indicates a choice between two alternatives. Neither combines
two negative ideas. Study the following examples of use:
of these apples would you prefer? ~ I don't want either
of them, thanks.
can have either the £15 cotton top or the £17 cotton-and-polyester
blouse. You can't have both.
Richard nor Judy could come to the party.
want neither alcohol nor cigars for my birthday. Now that
I'm fifty I must live a healthier life.
either and neither can function as pronouns,
determiners or adverbs.
they function as pronouns, they are often followed by of
+ noun phrase:
known you for two years, but I haven't met either of your
two brothers yet. (OR: I've
known you for two years, but I haven't met either Francis
or Damien yet.)
of my two brothers survived the war. Neither Francis, nor
of these fur coats is yours? ~ Neither (of them). That
they function as adverbs, they behave as linking words which
can be tagged on in agreement at the end of a negative sentence. But
with neither, subject and verb are inverted, with either
this does not happen:
can't make the meeting on Tuesday. ~ No, neither can I
(OR: No, nor can I.)
can't make the meeting on Tuesday. ~ No, I can't either.
don't approve of sex before marriage. ~ No, neither do
I. (OR: No, nor do I.)
don't approve of sex before marriage. ~ No, I don't either.
don't go mountain climbing and I don't go mountain walking, either.
(OR: I don't go mountain climbing and neither do I go mountain
can function as an adding adverb which is placed in agreement at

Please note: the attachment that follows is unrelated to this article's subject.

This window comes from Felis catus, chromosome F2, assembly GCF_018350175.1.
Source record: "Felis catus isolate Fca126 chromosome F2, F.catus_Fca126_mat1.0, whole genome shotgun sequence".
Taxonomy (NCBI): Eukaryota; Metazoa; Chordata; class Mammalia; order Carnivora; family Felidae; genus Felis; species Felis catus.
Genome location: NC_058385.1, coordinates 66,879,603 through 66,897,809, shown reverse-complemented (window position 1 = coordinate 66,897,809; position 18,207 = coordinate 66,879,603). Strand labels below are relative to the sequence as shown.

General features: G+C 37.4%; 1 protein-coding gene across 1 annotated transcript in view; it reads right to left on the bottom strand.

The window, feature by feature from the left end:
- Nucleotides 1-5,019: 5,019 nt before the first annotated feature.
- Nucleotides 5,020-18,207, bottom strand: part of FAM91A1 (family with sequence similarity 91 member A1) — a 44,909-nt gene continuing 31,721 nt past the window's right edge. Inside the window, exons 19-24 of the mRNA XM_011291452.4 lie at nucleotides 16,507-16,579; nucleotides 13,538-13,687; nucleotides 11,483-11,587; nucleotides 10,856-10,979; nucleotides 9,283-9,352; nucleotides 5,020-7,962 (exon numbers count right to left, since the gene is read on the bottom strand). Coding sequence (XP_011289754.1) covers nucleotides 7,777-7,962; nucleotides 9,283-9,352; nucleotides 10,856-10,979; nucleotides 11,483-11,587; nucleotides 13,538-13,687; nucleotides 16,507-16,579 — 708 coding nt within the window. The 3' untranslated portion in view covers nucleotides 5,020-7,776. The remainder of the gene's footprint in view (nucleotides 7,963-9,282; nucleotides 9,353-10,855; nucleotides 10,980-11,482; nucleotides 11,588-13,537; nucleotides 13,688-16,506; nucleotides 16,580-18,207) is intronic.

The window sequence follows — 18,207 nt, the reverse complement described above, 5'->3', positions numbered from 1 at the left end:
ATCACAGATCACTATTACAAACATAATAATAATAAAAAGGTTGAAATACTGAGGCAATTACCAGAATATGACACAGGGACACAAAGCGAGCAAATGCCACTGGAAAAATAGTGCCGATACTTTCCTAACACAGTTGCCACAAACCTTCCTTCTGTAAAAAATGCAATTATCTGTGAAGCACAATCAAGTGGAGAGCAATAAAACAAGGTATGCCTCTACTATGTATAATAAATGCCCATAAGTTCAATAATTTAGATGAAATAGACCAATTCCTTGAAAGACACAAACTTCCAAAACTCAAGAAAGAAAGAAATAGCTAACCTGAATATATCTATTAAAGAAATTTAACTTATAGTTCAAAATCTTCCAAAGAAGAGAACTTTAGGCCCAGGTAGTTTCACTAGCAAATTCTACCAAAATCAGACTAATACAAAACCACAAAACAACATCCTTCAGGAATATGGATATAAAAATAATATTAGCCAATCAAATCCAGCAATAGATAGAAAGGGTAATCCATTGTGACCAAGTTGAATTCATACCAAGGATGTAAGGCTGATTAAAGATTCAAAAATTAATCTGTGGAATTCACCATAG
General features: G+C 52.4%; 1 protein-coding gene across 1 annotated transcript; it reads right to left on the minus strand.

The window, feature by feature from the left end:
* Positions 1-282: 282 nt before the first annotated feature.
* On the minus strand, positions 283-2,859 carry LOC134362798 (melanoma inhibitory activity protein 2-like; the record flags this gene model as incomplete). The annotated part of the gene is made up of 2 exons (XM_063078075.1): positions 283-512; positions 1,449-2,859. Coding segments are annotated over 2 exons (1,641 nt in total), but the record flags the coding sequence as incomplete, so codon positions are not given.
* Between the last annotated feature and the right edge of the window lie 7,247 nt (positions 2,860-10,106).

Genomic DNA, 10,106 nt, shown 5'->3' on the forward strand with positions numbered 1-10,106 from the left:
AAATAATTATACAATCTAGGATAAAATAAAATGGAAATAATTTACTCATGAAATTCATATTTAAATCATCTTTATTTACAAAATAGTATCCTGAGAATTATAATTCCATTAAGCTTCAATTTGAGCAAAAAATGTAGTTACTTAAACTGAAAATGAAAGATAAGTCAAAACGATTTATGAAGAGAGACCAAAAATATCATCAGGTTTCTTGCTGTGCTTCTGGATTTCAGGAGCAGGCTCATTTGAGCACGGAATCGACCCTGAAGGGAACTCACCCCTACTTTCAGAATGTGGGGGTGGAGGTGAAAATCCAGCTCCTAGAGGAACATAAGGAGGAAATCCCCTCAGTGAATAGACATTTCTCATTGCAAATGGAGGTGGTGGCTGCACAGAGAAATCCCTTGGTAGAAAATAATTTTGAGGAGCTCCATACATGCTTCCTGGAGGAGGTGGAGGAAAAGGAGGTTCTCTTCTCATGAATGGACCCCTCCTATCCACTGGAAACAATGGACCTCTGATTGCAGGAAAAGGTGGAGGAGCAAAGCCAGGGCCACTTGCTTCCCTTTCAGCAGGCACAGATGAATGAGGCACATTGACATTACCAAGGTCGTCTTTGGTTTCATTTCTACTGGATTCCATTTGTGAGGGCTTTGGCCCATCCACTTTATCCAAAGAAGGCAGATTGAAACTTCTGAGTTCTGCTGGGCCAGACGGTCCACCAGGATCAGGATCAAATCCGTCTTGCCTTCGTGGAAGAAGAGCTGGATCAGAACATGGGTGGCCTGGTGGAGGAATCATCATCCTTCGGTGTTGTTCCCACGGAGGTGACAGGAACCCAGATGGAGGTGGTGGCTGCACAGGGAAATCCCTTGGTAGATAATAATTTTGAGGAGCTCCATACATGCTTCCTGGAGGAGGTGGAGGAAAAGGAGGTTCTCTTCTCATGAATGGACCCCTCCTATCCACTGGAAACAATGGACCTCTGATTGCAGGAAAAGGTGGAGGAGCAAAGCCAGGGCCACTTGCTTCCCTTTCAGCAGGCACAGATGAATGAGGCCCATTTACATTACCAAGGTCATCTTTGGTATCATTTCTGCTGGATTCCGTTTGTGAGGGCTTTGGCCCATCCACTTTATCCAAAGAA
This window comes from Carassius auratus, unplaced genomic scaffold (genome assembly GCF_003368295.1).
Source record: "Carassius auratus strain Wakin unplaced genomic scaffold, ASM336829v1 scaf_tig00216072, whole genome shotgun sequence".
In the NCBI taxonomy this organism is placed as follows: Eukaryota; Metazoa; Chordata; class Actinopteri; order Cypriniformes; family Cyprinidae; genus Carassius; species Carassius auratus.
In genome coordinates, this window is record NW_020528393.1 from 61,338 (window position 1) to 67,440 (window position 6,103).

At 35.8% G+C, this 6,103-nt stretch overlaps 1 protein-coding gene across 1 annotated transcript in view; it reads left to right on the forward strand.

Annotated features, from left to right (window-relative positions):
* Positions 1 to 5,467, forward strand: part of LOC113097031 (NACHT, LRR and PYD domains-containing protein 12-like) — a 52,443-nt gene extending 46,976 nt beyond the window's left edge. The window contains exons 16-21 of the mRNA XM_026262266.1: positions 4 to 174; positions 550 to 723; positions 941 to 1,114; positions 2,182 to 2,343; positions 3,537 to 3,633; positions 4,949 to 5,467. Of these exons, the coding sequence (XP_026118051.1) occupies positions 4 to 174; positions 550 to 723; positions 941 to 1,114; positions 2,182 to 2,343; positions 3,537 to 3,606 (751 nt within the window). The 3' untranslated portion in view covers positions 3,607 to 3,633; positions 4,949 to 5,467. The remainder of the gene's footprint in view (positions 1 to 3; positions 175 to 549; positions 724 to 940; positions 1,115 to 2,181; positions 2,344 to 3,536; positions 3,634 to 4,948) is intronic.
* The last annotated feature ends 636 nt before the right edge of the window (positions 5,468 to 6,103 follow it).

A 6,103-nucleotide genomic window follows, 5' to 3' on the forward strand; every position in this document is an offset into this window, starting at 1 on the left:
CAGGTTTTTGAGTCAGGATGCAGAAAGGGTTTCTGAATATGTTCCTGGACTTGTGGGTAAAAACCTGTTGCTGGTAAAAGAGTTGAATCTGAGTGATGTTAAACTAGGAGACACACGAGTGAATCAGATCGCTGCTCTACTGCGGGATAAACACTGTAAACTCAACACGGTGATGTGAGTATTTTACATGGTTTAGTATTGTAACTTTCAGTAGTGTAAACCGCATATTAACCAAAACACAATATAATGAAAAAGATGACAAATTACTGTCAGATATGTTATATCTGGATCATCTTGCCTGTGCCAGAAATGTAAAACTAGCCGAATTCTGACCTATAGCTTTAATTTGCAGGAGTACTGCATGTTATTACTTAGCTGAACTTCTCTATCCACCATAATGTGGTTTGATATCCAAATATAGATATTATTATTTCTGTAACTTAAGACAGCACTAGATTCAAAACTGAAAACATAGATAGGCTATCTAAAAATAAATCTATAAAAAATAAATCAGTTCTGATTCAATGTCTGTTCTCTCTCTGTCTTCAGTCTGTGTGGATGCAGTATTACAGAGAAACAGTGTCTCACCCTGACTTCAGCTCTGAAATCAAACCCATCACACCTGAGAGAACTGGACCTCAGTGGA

the end of an affirmative sentence. Compare the following:
like peaches and nectarines best. ~ Yeah, I like peaches and nectarines,
don't like peaches or nectarines. ~ No, I don't like peaches or
either and neither function as determiners,
they are placed before the noun.
neither side of the road was there anybody to be seen.
player could raise his game. It was a very boring game of tennis
sisters in the photograph were standing on either side
of their dad. (OR: ...on each side..., OR: ...on both sides....)
of them is
or neither of them are?
think there is a clear answer, Wojciech. Although this of-pronoun
is normally considered singular, it is normally followed by plural
nouns or pronouns. Thus, the boundary between singular and plural
is blurred and effectively it can go with either a singular or plural
verb form. Strictly speaking, it should be singular, but you will
hear both formulations with no clear preference for one or the other:
of them are coming. They both have to work next weekend.
of them is coming. They both have to work next weekend.
of these umbrellas is yours? ~ Neither of them are. That
of these umbrellas is yours? ~ Neither is. That's mine.
is similar confusion, I think, when neither...nor are employed
as conjunctions, meaning not one and not the other. Consider
Francoise nor Helmut likes to eat English breakfasts, even at
Franciose nor Helmut like to eat English breakfasts, even at weekends